Workload Control - keeping customised manufacturing lean

In a tough competitive market, manufacturing companies which produce customised products on a make-to-order basis face particular challenges – they need to set delivery dates that are achievable but still attractive enough to win them contracts. That's where techniques developed at Lancaster can help.

A novel Workload Control – or WLC – approach developed by Professor Linda Hendry and Dr Mark Stevenson of the Department of Management Science at LUMS has been developed, through research, to address some of the specific challenges encountered by companies of this type.

WLC, explains Hendry, enables customised make-to-order (MTO) manufacturers to operate lean manufacturing principles, and provides a new way of reducing a company’s work-in-progress inventory when the methods used in standardised production do not apply.

“Through better control of this inventory along with capacities, WLC enables companies to set more realistic, yet competitive, delivery dates and therefore bid more successfully for new orders,” she adds. “Given that customised products cannot be supplied from stock, our research demonstrates how important it is for a company to take control of workloads from the moment it receives a new customer enquiry. Firms who adopt the WLC approach gain greater awareness of, and control over, the flow of their work through the production process from tendering or bidding onwards, enabling them to make better decisions on precisely what to do when.”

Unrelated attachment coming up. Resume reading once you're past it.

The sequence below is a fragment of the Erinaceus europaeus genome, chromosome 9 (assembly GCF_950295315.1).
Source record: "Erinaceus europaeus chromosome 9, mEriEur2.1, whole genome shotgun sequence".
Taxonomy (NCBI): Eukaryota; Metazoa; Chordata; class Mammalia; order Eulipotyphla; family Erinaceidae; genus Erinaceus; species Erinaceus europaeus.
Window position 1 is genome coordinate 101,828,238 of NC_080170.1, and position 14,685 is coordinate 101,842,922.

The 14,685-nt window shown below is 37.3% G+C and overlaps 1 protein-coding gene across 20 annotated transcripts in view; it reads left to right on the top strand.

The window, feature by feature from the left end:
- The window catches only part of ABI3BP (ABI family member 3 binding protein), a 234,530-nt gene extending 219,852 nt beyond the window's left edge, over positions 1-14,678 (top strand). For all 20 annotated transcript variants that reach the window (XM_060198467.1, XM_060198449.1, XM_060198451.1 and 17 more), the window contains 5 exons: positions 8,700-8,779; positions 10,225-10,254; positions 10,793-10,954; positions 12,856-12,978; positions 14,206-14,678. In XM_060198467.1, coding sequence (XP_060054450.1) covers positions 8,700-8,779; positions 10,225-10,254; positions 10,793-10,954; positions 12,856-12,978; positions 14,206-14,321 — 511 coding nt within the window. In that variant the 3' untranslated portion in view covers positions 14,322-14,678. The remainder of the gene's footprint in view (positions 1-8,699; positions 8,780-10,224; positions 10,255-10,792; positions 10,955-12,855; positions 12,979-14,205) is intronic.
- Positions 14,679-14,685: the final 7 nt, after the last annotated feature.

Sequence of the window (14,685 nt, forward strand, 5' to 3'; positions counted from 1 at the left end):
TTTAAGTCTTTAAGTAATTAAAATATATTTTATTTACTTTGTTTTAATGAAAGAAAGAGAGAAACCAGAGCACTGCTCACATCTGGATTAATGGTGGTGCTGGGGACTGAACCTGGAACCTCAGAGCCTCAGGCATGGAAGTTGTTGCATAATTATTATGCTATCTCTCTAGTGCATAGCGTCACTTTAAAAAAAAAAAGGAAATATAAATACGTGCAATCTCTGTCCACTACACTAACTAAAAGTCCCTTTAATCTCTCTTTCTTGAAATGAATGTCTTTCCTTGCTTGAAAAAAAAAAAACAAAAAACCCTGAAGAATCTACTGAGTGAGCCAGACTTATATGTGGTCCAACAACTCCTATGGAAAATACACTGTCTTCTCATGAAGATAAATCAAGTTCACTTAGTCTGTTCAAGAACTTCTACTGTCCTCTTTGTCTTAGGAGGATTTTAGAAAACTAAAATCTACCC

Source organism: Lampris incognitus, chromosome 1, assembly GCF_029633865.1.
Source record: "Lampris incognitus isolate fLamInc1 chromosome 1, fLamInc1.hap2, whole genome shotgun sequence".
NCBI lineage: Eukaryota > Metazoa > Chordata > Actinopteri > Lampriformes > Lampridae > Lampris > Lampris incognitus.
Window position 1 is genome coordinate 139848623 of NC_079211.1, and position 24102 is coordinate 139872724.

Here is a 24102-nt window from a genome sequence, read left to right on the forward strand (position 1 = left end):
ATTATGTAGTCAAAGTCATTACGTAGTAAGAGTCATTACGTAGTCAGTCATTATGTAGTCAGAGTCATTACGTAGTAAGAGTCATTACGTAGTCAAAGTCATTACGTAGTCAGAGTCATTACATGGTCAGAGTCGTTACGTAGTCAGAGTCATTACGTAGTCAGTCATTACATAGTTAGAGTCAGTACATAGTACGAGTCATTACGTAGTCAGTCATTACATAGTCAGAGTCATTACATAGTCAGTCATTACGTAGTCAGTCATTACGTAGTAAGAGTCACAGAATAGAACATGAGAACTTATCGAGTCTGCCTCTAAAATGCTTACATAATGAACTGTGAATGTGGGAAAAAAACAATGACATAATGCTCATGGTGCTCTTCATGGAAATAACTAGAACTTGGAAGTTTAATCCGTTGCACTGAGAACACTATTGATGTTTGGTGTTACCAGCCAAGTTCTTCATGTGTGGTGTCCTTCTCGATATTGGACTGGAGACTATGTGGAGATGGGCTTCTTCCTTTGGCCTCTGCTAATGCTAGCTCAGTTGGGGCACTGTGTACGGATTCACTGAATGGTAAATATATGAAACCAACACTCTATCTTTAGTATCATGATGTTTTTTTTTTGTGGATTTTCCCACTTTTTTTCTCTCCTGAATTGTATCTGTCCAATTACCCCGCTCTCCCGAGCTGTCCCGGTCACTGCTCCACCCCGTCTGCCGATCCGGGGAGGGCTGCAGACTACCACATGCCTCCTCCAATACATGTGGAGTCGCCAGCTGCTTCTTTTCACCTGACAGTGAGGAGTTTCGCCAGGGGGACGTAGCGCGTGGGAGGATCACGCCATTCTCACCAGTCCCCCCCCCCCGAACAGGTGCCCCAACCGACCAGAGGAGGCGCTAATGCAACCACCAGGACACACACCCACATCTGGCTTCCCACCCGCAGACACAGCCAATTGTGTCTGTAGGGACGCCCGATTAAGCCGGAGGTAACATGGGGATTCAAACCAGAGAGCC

Industry experience

The research has had a notable impact both within the UK and overseas, on companies of varying sizes.

One company that has already felt the benefits is PDS Engineering, a small precision engineering company in the North West of England producing a wide range of complex, high-specification components, mostly on an MTO basis. Implementing Lancaster’s WLC system has led to increased clarity of production and capacity planning, and has given PDS a much better understanding of shop-floor priorities, of how and when to adjust capacity, and of what delivery lead times they can confidently quote to prospective customers. According to Annette Weekes, Operations Director at PDS, “the LUMS WLC system has improved our performance at PDS significantly ... therefore contributing to our profitability.”

Besides improving the company’s own competitiveness, the improved performance has also made its mark on the supply chain in which PDS operates, and the effects have been felt by key customers – including major players in the UK aerospace industry. Mark Parker, an independent supply chain consultant, says that Lancaster’s WLC system has made PDS ‘fit for purpose’ to supply-leading aerospace companies, adding that he often uses WLC as an example of best practice within the industry.

WLC approach spreads to Europe and China

Through an EU-funded project in the Netherlands, ten companies have collaborated with researchers from the University of Groningen to implement WLC. A firm of consultants provided a piece of production planning and control software to support the EU project, which incorporates many of Lancaster’s WLC ideas and this has since been implemented in many other Dutch companies.

Consultants in Belgium are also using the WLC approach, as are companies working with the University of Coimbra in Portugal. It is also now taking root in China, where researchers from the Guangdong University of Technology are using WLC in several mould manufacturing companies. One of these companies praised WLC as providing a very simple means of maintaining its guarantees for delivery within 24 hours, and other consultants have found that applying the WLC principles has resulted in lead times being significantly reduced at several companies, often by a factor of 50%.